The Private Equity Growth Capital Council (PEGCC) told the SEC that private equity underwriters (PEU's) pose no systemic risk.
The meltdown in September 2008 sent financial institutions into sheer panic. Rich people no longer trusted their peers to make good on debts. The inability to meet capital calls sent storied institutions into bankruptcy. Lending dried up, requiring Uncle Sam and the Fed to backstop the system with trillions ($) in interventions.
The Carlyle Group played a direct role in the meltdown. PEU's drank the same euphoric spirits as Wall Street, believing asset prices would never come down in an environment of permanently cheap, unencumbered debt. The hangover hurt like hell.
Carlyle Capital Corporation (CCC), a mortgage backed security fund levered 40 times, imploded in March 2008 after failing to meet over $400 million in capital calls. The Carlyle Group welshed on lenders, leaving rich investors with an empty CCC bag. It's a good thing investor CalPERS didn't behave like puffy Carlyle. The California pension made good on Carlyle's $681 million in capital calls.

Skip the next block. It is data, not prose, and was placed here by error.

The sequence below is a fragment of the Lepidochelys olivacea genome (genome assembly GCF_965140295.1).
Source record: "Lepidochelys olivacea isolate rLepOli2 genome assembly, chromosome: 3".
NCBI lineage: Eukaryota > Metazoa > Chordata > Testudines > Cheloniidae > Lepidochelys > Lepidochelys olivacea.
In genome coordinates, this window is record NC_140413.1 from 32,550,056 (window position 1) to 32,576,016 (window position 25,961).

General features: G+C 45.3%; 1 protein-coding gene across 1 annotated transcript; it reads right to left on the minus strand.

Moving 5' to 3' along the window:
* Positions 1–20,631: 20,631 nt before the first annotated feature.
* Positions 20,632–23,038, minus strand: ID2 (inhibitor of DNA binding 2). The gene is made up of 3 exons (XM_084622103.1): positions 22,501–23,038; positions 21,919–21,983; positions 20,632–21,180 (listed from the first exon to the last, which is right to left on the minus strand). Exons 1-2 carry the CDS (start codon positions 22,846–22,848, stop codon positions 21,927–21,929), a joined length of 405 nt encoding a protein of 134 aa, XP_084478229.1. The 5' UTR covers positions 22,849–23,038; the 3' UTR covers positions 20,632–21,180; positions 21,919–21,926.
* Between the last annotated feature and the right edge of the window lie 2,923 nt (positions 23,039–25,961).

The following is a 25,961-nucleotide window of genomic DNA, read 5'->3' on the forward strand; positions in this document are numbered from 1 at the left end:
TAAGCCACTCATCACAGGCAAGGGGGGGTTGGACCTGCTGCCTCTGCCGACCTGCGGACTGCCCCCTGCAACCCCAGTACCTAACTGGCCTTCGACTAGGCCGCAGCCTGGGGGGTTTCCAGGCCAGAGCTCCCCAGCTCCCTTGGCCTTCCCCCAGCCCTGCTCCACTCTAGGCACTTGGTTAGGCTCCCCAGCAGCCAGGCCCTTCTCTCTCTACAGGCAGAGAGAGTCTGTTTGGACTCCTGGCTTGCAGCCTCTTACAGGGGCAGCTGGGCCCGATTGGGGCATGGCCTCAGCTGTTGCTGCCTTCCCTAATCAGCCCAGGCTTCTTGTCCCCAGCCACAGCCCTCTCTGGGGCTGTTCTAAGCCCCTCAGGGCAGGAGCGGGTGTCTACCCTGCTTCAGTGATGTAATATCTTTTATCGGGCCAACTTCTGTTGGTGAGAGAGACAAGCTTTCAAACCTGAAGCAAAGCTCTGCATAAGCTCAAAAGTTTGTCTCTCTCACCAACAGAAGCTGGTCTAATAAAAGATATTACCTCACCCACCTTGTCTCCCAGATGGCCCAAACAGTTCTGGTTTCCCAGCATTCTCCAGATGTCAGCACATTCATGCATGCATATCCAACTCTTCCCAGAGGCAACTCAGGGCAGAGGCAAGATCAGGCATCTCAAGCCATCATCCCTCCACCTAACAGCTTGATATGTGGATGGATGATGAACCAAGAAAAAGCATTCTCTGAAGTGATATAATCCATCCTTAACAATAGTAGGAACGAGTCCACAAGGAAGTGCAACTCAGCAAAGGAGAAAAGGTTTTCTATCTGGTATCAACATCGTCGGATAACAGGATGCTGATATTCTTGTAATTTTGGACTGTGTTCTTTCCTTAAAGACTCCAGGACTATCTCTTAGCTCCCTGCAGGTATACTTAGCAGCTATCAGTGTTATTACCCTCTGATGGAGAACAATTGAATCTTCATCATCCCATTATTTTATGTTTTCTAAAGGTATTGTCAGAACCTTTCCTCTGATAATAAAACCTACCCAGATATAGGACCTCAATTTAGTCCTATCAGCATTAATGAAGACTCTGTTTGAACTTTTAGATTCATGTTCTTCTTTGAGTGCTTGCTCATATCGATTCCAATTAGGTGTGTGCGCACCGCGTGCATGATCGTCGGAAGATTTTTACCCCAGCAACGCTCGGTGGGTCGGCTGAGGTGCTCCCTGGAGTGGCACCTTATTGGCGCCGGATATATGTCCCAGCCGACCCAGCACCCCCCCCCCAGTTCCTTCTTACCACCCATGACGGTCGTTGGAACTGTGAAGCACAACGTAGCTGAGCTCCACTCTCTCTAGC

PEGCC stated in their news release:
"Private equity firms should not be singled out among all shareholders of businesses in the United States to be subject to report on their borrowing decisions."
Just a rag tag group of corporate shareholders? Hardly. PEU's hate sunshine. One might expect incomparable, great businessmen to handle simple sharing of information, especially one with a compliance solutions affiliate. PEU's play by their rules, which Congress is kind enough to write into law.
PEU's may have a way to keep from losing companies completely to debt holders, contingent capital. It automatically delevers a company based on certain triggers. Congress gave a year to study PEU's and contingent capital. What will they learn that they don't already know?